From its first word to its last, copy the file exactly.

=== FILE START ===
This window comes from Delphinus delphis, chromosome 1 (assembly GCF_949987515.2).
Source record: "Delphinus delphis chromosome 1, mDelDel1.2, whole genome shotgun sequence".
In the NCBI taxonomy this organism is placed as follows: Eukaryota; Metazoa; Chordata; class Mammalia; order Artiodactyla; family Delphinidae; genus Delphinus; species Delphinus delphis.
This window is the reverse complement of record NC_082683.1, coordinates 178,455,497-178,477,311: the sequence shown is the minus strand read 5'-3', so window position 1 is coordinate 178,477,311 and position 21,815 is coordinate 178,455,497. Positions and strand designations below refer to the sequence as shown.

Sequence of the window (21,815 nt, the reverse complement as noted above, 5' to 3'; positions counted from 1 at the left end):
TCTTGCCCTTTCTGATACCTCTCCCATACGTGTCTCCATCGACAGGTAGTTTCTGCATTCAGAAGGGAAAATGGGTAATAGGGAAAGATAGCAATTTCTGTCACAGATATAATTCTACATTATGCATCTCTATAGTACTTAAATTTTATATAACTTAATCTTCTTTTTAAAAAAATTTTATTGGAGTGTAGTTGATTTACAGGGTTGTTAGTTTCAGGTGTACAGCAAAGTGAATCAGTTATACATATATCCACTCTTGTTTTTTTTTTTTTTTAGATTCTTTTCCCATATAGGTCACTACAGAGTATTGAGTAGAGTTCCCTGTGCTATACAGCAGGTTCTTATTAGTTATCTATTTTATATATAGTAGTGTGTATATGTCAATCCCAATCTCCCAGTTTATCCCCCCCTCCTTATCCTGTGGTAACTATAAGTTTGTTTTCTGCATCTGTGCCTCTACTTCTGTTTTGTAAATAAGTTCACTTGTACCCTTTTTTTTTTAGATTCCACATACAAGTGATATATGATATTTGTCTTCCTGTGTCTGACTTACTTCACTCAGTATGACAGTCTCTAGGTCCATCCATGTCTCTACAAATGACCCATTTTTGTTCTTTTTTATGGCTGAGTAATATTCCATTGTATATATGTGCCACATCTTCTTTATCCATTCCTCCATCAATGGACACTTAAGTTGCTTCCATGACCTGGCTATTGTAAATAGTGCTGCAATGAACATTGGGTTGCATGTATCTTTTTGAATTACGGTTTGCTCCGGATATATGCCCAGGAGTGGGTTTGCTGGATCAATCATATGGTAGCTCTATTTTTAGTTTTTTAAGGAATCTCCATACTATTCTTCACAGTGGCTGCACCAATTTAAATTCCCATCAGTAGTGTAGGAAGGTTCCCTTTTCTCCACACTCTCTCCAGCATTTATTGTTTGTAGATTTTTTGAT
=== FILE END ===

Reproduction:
This window comes from Delphinus delphis, chromosome 1 (assembly GCF_949987515.2).
Source record: "Delphinus delphis chromosome 1, mDelDel1.2, whole genome shotgun sequence".
In the NCBI taxonomy this organism is placed as follows: Eukaryota; Metazoa; Chordata; class Mammalia; order Artiodactyla; family Delphinidae; genus Delphinus; species Delphinus delphis.
This window is the reverse complement of record NC_082683.1, coordinates 178,455,497-178,477,311: the sequence shown is the minus strand read 5'-3', so window position 1 is coordinate 178,477,311 and position 21,815 is coordinate 178,455,497. Positions and strand designations below refer to the sequence as shown.

Sequence of the window (21,815 nt, the reverse complement as noted above, 5' to 3'; positions counted from 1 at the left end):
TCTTGCCCTTTCTGATACCTCTCCCATACGTGTCTCCATCGACAGGTAGTTTCTGCATTCAGAAGGGAAAATGGGTAATAGGGAAAGATAGCAATTTCTGTCACAGATATAATTCTACATTATGCATCTCTATAGTACTTAAATTTTATATAACTTAATCTTCTTTTTAAAAAAATTTTATTGGAGTGTAGTTGATTTACAGGGTTGTTAGTTTCAGGTGTACAGCAAAGTGAATCAGTTATACATATATCCACTCTTGTTTTTTTTTTTTTTTAGATTCTTTTCCCATATAGGTCACTACAGAGTATTGAGTAGAGTTCCCTGTGCTATACAGCAGGTTCTTATTAGTTATCTATTTTATATATAGTAGTGTGTATATGTCAATCCCAATCTCCCAGTTTATCCCCCCCTCCTTATCCTGTGGTAACTATAAGTTTGTTTTCTGCATCTGTGCCTCTACTTCTGTTTTGTAAATAAGTTCACTTGTACCCTTTTTTTTTTAGATTCCACATACAAGTGATATATGATATTTGTCTTCCTGTGTCTGACTTACTTCACTCAGTATGACAGTCTCTAGGTCCATCCATGTCTCTACAAATGACCCATTTTTGTTCTTTTTTATGGCTGAGTAATATTCCATTGTATATATGTGCCACATCTTCTTTATCCATTCCTCCATCAATGGACACTTAAGTTGCTTCCATGACCTGGCTATTGTAAATAGTGCTGCAATGAACATTGGGTTGCATGTATCTTTTTGAATTACGGTTTGCTCCGGATATATGCCCAGGAGTGGGTTTGCTGGATCAATCATATGGTAGCTCTATTTTTAGTTTTTTAAGGAATCTCCATACTATTCTTCACAGTGGCTGCACCAATTTAAATTCCCATCAGTAGTGTAGGAAGGTTCCCTTTTCTCCACACTCTCTCCAGCATTTATTGTTTGTAGATTTTTTGAT